As little girls, we might have pretended to be a damsel in distress — held hostage by a fire-breathing dragon, and saved by a knight in shining armor. We grow out of pretending, but as women we still tend to gravitate towards romantic books and movies.
Romantic bliss is one part of marriage, but it’s the hard fought battles won with grace that sustain a marriage.
The thing we love most about a fairytale romance is the happy ending. No matter what the ups and downs, the guy and girl always make it in the end and achieve romantic bliss. It’s so neat and clean, and perfect. Yet, the romance books and movies are just pretend. They deliver us a modern fairytale: the American Dream that comes with a successful career, two children (a boy and a girl, of course), a faithful and devoted husband, good health, and an abundance of wealth and material possessions.
But what happens when reality doesn’t line up with our hopes and dreams? What if the real story of our life and marriage disappoints us? Is our knight in shining armor who we thought he was when we married him? Can he save us from the dragon?
The Married Have Not Arrived
The problem with translating a fairytale into our personal life is our unrealistic expectations. We want the happy ending in our own lives, and we think marriage will be that blessing. We expect the happy ending — sometimes even demand it. We all have a romance story playing in our head of what married life will be like, but eventually we’ll discover this fantasy world doesn’t match reality. Our lofty, fragile hopes and dreams are shattered. We’re hurt and confused by our husband’s sin (and our own). We never realized marriage could be so hard.
We love the romance books and movies — the fairytale — because our own love life can be a disappointment. We foolishly think we’ve finally “arrived” when we go from single to married. But God knows we’ve only just begun. We need to start seeing marriage through a different genre: the war movie.
We all need a wartime mentality on the battlefield of marriage. When we move past the decisions of the wedding dress, the flowers, the meal options, we are faced with the daily decisions of living out our marriage vows. The sweet romantic bliss tasted on our wedding day is a real part of marriage — seasons and moments that should be treasured — but it’s the hard fought battles won with grace that sustain a marriage.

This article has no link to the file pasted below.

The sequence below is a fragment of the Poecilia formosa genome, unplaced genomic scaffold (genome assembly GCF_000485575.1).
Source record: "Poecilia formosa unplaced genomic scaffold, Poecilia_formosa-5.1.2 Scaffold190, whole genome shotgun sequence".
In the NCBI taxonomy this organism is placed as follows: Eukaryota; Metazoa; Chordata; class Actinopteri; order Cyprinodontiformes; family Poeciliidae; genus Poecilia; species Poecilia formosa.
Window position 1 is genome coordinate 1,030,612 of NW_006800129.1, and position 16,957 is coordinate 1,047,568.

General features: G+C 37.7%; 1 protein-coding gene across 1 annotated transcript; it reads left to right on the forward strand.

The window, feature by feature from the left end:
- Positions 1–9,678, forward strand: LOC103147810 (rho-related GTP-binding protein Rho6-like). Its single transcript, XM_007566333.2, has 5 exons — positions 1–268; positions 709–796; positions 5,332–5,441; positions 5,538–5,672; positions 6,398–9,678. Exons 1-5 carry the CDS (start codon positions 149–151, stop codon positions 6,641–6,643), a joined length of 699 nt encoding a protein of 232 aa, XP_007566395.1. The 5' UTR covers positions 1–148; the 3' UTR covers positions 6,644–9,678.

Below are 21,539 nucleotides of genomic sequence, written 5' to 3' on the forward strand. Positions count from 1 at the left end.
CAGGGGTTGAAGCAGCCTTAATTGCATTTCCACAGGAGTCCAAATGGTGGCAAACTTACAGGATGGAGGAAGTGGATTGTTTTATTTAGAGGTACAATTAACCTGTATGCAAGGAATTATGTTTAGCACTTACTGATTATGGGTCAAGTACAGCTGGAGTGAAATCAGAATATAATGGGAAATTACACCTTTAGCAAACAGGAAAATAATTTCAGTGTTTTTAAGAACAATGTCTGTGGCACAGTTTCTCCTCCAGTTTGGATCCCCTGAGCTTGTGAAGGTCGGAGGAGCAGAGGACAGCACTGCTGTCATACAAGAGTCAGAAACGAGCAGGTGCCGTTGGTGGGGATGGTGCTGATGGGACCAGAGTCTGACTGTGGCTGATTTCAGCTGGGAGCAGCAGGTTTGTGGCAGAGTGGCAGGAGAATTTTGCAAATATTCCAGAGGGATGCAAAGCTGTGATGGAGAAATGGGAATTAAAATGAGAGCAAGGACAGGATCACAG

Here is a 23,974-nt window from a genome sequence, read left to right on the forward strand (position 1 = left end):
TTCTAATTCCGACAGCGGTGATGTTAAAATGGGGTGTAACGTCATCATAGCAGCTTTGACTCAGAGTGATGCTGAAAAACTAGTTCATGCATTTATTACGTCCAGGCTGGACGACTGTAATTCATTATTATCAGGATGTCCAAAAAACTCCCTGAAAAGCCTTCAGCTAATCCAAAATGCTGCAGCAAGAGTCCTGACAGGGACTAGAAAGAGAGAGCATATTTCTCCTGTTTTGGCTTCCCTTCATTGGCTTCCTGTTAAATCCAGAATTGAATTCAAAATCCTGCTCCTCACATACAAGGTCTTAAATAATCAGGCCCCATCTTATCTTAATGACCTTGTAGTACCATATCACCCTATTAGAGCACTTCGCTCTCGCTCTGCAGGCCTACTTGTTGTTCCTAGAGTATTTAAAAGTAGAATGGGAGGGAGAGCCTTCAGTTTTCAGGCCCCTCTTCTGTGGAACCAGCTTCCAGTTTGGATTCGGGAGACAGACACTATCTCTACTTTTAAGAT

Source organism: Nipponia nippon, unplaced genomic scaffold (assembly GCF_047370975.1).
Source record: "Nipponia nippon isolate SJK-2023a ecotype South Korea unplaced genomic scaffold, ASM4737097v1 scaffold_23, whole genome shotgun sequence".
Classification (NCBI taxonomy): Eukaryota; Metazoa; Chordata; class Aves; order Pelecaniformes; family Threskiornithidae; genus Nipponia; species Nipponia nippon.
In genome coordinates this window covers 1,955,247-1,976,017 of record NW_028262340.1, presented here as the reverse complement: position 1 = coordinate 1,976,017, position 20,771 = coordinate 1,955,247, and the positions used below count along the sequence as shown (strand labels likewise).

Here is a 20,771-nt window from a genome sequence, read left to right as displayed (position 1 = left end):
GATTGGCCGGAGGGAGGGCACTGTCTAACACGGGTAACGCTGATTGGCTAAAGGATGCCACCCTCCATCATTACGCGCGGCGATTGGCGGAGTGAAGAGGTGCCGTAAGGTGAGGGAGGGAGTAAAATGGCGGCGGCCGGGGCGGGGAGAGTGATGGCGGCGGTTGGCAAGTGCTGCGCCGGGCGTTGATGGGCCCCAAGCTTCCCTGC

Little girls aren’t the only ones falling for fairytale romance. Women are still buying it in novels and movies.
Whether we’re aware of it or not, the battle begins, not ends, when we make our vows. Our sinful desires will immediately rear up like a fire-breathing dragon. Satan will throw his grenade of lies at our feet. We will have to watch our step, lest we set off his explosive land mines hidden in our own homes. Many times it’s our own unrealistic expectations in marriage that blind us from seeing the bullets flying all around us. We must let go of the childish fairytale, and ask God to open our eyes to the spiritual warfare in our marriage, the battle in which we must fight for faith.
Satan’s Hope for Your Marriage
Satan wants to tear apart the beautiful gospel picture in marriage: the representation of Christ’s sacrificial love for his bride, the church. The enemy will stop at nothing to destroy any image or reflection of Christ in this world. He knows unrealistic expectations in marriage might help him kill what God loves. So, he tries to cheat us by selling us short on what God intends for marriage.
Satan wants us to think marriage is about fulfilling our unmet needs and desires, living the dream sold in romance novels, checking off a box, or finally getting our lives together. He’s slowly, gently rocking us into an apathetic sleep, so that we’ll settle for less. We must wake up and see how our unrealistic expectations set the bar way too low. Our desires are too small when we place ultimate hope in our husband or marriage itself. Our expectations should rise as God uses our unmet expectations — and the resulting disappointment and hurt — to drive us to himself. Marriage is a road that brings us to the greater destination: God himself.
A Love Story Larger Than Marriage
You see, we really do desire the fairytale over the war movie, because deep down we know it is true. We know there is a knight in shining armor who will slay the dragon for us, who will beat all the odds and win the war, who will pursue us in our distress and save us. Like Snow White’s prince, whose kiss brought the princess back to life, so God gives us his divine kiss of life through Jesus.
Our knight in shining armor is a carpenter from Bethlehem.
Our knight in shining armor is a carpenter from Bethlehem; and he never disappoints. We think our marriages are meant to suit us and our little earthly desires, but our marriages are really part of a bigger story God is telling through his Son. Our expectations must be shaped by treasuring Christ. Only then will we stop pretending and engage in a wartime mentality toward marriage.